Nigerian govt. sets up committee to revive inactive crude oil wells

Oredola Adeola

As part of efforts by the Nigerian Government to shore up crude oil production to meet its Organisation of the Petroleum Exporting Countries (OPEC) target of 1.799 million barrels per day and to address persistent dip in the country daily crude production, the Nigerian Upstream Petroleum Regulatory Commission (NUPRC) has inaugurated a Committee on reactivation of shut-in strings (inactive oil wells) to spur crude production, export and increase oil revenue.

The Committee headed by Mr. Amadasu Enorense, the Deputy Director and Zonal Operations Controller, NUPRC Owerri, was inaugurated by Engineer Gbenga Komolafe, the Commission Chief Executive (CCE), NUPRC,  on Thursday in Abuja.

According to the NUPRC CCE, the team was inaugurated to conduct an industry-wide technical integrated study on reactivation of the shut-in strings.

EnergyDay had earlier reported that OPEC in its  Monthly Oil Market Report (MOMR) for June, 2022, released last week, showed that Nigeria’s crude oil production declined by an average of 199,000 barrel per day in May 2022 to 1.024million barrels per day (mbpd) based on direct source and 1.262mbpd( secondary sources to OPEC)  from April 1.219mbpd(direct source) and 1,306mbpd(secondary source).

However Mr. Komolafe during the inauguration ceremony further said that Nigeria  had suffered significant losses in crude oil production especially in land and swamp terrains due to economic sabotage popularly known as “crude oil theft”.

According to him, the major consequence of this nefarious activity, was the declaration of force majeure at Bonny Oil and Gas Terminal (BOGT), adding that the shut-in of wells from fields evacuating through the Nembe Creek Trunk Line (NCTL) and the Trans Niger Pipeline (TNP) as another consequence.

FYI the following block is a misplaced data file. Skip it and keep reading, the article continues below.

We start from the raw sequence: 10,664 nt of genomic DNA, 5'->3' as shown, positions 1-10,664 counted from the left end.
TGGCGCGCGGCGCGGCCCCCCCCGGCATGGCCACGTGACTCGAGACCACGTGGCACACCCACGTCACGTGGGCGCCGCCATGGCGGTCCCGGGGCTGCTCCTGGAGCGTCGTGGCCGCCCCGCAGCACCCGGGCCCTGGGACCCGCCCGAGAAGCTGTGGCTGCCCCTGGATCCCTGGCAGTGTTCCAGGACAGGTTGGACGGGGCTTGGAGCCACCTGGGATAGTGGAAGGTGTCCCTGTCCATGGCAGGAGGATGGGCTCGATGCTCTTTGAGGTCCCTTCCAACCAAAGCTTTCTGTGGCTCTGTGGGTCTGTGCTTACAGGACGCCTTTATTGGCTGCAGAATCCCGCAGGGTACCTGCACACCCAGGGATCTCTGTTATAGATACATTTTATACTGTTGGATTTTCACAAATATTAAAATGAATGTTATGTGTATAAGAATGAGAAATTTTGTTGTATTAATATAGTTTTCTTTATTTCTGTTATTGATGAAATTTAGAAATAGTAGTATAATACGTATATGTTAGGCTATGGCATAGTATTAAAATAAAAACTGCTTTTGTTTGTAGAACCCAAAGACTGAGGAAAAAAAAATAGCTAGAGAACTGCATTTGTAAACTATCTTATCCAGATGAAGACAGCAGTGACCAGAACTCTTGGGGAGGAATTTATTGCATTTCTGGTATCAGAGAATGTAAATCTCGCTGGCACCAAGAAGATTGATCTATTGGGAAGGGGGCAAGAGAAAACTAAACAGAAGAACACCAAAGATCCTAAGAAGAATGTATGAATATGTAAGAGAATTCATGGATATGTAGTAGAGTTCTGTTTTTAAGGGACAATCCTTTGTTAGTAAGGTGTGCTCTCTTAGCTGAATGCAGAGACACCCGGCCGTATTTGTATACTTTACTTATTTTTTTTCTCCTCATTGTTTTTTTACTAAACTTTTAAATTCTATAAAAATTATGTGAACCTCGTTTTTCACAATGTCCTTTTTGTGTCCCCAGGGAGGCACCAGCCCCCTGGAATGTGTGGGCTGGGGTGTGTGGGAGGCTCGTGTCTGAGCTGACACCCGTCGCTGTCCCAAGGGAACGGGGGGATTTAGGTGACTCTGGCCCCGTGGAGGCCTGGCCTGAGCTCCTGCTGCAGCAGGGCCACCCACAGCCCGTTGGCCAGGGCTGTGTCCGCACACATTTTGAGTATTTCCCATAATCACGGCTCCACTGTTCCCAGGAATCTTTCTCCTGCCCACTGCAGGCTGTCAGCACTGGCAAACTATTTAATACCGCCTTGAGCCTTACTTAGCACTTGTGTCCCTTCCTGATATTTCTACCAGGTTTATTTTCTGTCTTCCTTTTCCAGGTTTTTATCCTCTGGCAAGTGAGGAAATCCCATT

The NUPRC CCE said,“A consequential effect of this menace is that the nation only achieved about 60 per cent compliance with Technical Allowable Rate (TAR) and 72 per cent of its assigned OPEC quota.

“On the other hand, the socio-economic impact of production and associated revenue losses to both government and investors is a deep cause for concern for all stakeholders.

“The challenges that stem from this issue include threat to national and energy security, erosion of global competitiveness and ease of doing business and rise in unemployment across the industry.

“Others are rising  conflicts due to proliferation of arms and widespread HSE and community concerns,” Komolafe noted.

In the light of these issues and the government’s production target of three million barrels of oil per day in three years, he said the NUPRC developed regulatory initiatives and optimisation to tackle the menace.

He said it developed strategies which involved industry stakeholders and cut across techno-socioeconomic and security initiatives aimed at decreasing the menace to the barest minimum in the short run, and eventual elimination in the long run.

“It is my utmost belief that the impact of these joint strategies would be felt across the industry in a few months,’’ Komolafe added.

Against this backdrop, he said the initiative to conduct an industry-wide integrated study on the reactivation of shut-in strings was conceptualised in NUPRC and approved by him as a low hanging strategy to gain incremental production.

He said its analysis showed that the country had over 3,000 shut-in strings in-country with huge potential to boost production in the short-term ( six months), mid-term (one year) and long-term (over a year).

He tasked the committee to develop an empirically driven criteria to identify candidate wells for production ramp up in the short, mid and long-term and identify candidate reservoirs/fields with potential to increase recovery factor.

“The committee would engage industry stakeholders to get their buy-in on this strategic initiative.

“The committee has one-month to conclude the study and revert to management with a robust report that will become a working document for the industry in this regard,” he said.

Komolafe however charged Enorense, the team, to report to the Executive Commissioner, Development and Production on a weekly basis for the duration of the study.

Enorense, speaking on behalf of his team, assured the CCE and Nigerians of commitment to achieve the mandate of the Committee. He promised to ensure that all the inactive oil wells are revived to shore up the country’s oil quota  and increase exports.